Guiding principles for the acquisition of collection materials:
1. Resources should not be excluded because of the origin, background, or views of those contributing to their creation.
2. There should be the fullest practicable provision of resources presenting all points of view on current and historical issues.
3. Resources should not be proscribed or removed because of partisan or doctrinal disapproval.
4. Using available funds, resources shall be selected with due consideration to supply, demand, relevance, reliability, literary significance, and format.
Use of Library resources by children is the responsibility of their guardians. Selections shall not be inhibited by the possibility that resources may come into the hands of children.
The Library subscribes to the Library Bill of Rights, the Freedom to Read Statement and supportive documents of the American Library Association.
• Copies of statements are attached to this document.
This “Collection Development Policy” is subject to change at the discretion of the Trumbull Library Board of Trustees.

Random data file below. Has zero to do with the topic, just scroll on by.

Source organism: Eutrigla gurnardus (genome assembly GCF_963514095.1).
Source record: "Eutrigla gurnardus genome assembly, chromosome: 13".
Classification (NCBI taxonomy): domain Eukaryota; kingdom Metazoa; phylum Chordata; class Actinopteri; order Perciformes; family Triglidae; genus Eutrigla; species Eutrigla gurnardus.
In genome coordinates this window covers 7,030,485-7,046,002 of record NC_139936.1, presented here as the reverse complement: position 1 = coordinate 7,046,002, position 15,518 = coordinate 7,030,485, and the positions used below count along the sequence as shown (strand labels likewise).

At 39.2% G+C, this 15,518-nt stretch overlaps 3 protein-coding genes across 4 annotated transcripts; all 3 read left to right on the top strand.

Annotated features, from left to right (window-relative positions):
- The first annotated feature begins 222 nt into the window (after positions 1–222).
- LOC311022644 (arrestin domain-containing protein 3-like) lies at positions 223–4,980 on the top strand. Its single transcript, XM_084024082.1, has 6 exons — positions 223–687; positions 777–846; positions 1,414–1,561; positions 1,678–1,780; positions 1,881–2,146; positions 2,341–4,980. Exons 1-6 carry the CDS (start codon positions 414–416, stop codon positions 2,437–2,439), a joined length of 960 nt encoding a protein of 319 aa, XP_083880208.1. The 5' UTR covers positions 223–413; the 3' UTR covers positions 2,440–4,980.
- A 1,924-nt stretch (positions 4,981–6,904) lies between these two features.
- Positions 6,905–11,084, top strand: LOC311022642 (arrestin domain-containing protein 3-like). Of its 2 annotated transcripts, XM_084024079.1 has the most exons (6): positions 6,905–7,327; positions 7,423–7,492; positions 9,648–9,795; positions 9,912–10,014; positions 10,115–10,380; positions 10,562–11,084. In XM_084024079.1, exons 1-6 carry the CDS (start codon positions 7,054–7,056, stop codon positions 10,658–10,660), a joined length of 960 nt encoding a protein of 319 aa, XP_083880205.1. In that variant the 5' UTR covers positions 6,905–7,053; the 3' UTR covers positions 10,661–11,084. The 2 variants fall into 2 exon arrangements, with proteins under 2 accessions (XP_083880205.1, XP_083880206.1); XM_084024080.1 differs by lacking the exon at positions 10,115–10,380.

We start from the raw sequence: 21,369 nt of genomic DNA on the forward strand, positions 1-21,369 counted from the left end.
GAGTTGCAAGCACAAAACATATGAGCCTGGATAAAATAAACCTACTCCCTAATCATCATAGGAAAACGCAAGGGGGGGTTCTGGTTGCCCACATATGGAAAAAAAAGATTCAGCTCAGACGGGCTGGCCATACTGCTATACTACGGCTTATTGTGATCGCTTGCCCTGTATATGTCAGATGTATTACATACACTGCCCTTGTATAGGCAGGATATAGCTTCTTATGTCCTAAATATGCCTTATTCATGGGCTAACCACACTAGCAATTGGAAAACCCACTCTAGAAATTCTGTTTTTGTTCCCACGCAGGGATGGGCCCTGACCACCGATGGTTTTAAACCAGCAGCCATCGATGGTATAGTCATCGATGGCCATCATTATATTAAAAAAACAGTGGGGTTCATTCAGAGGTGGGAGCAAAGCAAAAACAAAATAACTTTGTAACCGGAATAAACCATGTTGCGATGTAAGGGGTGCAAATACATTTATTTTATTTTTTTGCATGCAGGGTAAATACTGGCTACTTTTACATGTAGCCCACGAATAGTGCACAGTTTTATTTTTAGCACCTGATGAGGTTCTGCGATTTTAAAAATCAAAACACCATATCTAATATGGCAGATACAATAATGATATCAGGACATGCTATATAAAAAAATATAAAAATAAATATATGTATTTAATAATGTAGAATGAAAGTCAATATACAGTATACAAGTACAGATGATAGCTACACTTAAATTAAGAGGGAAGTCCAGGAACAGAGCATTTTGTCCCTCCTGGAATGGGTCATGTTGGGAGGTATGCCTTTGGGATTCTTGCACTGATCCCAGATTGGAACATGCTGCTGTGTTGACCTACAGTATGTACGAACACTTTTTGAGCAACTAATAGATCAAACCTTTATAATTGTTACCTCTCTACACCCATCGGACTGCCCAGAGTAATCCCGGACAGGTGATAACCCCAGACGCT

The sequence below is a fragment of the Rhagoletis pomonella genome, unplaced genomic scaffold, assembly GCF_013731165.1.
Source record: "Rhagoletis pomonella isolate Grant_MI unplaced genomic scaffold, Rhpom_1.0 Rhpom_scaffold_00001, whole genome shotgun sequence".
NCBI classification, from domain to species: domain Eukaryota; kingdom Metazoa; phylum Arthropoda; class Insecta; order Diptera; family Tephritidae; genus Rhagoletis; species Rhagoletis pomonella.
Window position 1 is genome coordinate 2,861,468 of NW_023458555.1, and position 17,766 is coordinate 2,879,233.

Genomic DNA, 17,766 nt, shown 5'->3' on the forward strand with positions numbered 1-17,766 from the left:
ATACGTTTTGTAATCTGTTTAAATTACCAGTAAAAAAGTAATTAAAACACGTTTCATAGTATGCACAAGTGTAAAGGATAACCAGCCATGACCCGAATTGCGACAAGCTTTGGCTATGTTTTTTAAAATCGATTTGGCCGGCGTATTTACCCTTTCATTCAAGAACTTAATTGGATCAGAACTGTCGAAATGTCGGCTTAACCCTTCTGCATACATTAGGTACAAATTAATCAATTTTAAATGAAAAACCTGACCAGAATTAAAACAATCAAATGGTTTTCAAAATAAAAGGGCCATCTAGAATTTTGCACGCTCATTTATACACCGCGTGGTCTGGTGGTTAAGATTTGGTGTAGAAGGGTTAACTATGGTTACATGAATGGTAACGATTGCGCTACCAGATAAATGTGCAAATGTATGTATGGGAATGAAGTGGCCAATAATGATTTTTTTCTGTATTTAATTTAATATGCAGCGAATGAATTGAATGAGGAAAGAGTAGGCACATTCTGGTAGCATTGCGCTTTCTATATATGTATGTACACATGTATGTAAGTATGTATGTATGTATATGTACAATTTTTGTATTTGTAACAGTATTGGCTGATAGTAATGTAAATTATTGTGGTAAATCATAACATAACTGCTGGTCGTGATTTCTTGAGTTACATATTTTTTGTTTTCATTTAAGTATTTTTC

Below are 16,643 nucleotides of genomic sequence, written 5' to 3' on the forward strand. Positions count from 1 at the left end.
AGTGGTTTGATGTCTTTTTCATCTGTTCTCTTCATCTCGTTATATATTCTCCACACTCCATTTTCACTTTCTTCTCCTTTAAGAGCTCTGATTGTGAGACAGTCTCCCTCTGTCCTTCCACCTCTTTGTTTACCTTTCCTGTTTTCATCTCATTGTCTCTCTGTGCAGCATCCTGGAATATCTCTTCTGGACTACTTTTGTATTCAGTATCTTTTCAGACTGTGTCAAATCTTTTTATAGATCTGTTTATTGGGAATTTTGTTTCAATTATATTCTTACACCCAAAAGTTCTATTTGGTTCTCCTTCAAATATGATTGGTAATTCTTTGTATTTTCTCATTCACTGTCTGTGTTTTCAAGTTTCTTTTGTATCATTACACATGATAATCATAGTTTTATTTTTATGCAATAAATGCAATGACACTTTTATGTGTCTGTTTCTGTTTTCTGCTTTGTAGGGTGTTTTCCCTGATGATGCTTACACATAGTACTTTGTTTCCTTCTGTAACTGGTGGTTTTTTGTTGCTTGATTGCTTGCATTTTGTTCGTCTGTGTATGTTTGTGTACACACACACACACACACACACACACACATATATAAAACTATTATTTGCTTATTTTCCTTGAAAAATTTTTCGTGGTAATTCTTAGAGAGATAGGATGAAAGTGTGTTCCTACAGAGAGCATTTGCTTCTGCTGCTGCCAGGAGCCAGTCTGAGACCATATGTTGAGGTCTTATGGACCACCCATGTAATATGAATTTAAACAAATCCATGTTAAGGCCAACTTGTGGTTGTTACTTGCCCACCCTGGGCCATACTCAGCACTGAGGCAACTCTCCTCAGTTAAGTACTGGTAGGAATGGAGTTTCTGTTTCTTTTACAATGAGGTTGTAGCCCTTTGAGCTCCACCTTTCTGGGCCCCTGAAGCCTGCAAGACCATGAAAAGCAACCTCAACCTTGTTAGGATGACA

“In accordance with the General State Statutes of Connecticut, Section 11-23, The Trumbull Library System Board of Trustees shall make and adopt bylaws, rules and regulations for the government of the Library and reading room.”
Adopted by the Trumbull Library Board of Trustees ~12/3/03
I chose to benchmark Trumbull Library System’s (TLS) Collection Development Policy against G. Edward Evans’ (2005) three major elements that comprise a good collection development policy statement: overview, details of subject areas and formats collects, and miscellaneous issues. The policy posted on Trumbull Library Systems’ web site. is currently pending Board of Trustee review. According to the 2000 census, Trumbull’s population was reported as 34,243 of which 94% is white and a median income of $79,000 (epodunk.com, 2007). In addition, I selected three libraries of varying demographics to illustrate how a library can incorporate these elements into a policy. I chose Westport Public Library (WPL), Westport, Connecticut whose population as of the 2000 census was reported as 25,749, 95% white, with a median income of $199,00; Milford Public Library (MPL), Milford, Connecticut, 51,700 population, 91% white and $71,800 median income, and Washoe County Library System (WCLS), Washoe County, Nevada, 384,000 population, 81% white and median income $45,800. (epodunk.com, 2007). Each institution’s collection policy includes many of Evans’ recommended elements with varying degrees of detail. (Back to the top)